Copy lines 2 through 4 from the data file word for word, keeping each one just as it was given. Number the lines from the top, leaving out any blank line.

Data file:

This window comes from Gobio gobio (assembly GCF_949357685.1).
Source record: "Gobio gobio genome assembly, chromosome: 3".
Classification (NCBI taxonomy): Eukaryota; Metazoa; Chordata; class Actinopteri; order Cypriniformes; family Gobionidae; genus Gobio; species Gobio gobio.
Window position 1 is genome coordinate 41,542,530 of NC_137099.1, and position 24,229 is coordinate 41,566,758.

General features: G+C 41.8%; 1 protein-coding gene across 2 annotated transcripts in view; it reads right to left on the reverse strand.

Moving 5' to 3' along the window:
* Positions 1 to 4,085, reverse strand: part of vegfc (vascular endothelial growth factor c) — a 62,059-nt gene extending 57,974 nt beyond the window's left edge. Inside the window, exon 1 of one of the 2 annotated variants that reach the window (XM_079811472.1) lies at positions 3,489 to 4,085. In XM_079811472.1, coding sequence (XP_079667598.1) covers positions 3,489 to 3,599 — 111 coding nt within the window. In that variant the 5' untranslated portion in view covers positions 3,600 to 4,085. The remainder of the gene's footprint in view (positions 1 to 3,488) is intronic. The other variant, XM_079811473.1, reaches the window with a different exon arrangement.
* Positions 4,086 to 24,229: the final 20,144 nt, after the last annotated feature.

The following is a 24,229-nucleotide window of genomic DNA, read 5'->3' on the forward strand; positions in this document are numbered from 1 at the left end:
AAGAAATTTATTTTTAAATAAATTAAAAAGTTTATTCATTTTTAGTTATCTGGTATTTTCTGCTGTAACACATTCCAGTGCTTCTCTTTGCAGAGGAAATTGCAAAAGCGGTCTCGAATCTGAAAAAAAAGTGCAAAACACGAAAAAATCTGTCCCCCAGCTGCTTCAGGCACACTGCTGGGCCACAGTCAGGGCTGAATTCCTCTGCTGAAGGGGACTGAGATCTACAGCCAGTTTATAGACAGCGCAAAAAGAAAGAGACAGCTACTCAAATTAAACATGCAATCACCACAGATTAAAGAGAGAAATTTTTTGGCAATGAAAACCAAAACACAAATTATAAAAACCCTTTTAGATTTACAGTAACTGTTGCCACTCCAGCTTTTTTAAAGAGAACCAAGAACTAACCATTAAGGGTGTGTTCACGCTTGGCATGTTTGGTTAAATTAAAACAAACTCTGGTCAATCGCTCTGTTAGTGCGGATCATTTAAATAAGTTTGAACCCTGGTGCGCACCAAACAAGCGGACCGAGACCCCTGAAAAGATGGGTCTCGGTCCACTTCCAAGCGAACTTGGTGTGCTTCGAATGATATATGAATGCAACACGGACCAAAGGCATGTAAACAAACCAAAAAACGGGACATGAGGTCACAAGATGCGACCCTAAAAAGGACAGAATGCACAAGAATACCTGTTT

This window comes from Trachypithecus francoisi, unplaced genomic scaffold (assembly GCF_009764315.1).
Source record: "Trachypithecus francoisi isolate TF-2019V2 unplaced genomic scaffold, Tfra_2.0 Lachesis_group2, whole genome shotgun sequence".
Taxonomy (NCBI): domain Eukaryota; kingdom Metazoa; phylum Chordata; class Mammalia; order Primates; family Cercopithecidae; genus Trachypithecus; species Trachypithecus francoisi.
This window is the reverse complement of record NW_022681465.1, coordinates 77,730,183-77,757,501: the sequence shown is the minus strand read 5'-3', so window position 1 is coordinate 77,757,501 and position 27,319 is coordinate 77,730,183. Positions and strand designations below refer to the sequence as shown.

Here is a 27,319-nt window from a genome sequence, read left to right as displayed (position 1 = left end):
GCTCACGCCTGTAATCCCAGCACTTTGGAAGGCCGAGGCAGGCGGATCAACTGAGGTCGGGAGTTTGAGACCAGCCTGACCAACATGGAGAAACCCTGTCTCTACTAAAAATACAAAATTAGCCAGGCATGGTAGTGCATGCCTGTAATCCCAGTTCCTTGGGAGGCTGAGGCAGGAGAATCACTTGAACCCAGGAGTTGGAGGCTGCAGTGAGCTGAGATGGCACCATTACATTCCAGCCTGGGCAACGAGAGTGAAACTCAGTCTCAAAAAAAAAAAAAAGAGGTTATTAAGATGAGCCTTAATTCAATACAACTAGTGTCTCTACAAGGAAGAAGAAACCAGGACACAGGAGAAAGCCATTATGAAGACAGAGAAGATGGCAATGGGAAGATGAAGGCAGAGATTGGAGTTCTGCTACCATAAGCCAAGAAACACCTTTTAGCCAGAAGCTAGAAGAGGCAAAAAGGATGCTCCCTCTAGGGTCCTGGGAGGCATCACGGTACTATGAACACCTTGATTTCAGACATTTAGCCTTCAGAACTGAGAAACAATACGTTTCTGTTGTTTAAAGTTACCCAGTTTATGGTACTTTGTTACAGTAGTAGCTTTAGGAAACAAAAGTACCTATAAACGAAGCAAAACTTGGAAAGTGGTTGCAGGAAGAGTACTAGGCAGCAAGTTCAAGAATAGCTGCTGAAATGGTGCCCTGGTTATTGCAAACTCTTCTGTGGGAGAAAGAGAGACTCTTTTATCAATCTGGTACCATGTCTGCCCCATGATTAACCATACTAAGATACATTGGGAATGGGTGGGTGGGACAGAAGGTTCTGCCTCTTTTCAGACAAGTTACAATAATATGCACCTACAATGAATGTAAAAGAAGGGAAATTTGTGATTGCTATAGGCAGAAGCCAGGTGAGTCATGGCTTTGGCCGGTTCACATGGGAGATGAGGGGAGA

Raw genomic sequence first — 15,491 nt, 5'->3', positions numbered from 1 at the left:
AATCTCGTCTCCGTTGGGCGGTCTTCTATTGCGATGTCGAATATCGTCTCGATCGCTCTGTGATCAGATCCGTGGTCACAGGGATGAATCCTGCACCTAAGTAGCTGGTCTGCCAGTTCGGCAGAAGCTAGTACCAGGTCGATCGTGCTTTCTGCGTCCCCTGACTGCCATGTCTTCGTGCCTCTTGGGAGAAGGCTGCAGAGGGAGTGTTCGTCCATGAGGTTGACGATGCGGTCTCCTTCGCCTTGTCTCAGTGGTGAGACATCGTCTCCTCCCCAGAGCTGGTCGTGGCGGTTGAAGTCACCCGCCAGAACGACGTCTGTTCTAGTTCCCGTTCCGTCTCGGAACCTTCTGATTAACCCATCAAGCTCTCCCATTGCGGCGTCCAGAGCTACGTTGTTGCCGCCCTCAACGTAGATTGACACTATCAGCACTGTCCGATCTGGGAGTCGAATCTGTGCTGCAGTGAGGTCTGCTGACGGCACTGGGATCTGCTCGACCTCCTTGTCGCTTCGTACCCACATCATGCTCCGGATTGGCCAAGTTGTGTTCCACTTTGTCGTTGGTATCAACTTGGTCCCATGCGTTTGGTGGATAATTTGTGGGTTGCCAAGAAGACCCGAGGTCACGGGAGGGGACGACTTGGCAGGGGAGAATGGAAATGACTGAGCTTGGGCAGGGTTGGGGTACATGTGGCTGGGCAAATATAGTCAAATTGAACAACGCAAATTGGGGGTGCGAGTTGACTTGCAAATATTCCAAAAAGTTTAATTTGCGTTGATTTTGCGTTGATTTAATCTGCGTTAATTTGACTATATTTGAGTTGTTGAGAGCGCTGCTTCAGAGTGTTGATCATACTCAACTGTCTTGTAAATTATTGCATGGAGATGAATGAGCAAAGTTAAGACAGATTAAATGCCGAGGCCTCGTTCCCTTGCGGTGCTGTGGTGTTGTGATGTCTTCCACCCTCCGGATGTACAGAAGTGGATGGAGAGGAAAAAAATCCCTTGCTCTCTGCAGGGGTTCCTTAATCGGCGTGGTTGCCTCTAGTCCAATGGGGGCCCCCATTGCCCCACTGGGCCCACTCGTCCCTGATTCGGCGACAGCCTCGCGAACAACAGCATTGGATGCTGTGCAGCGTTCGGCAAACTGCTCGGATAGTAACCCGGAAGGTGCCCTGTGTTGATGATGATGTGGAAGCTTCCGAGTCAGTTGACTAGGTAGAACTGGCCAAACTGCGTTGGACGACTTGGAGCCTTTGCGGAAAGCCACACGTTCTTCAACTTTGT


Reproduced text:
Source record: "Gobio gobio genome assembly, chromosome: 3".
Classification (NCBI taxonomy): Eukaryota; Metazoa; Chordata; class Actinopteri; order Cypriniformes; family Gobionidae; genus Gobio; species Gobio gobio.
Window position 1 is genome coordinate 41,542,530 of NC_137099.1, and position 24,229 is coordinate 41,566,758.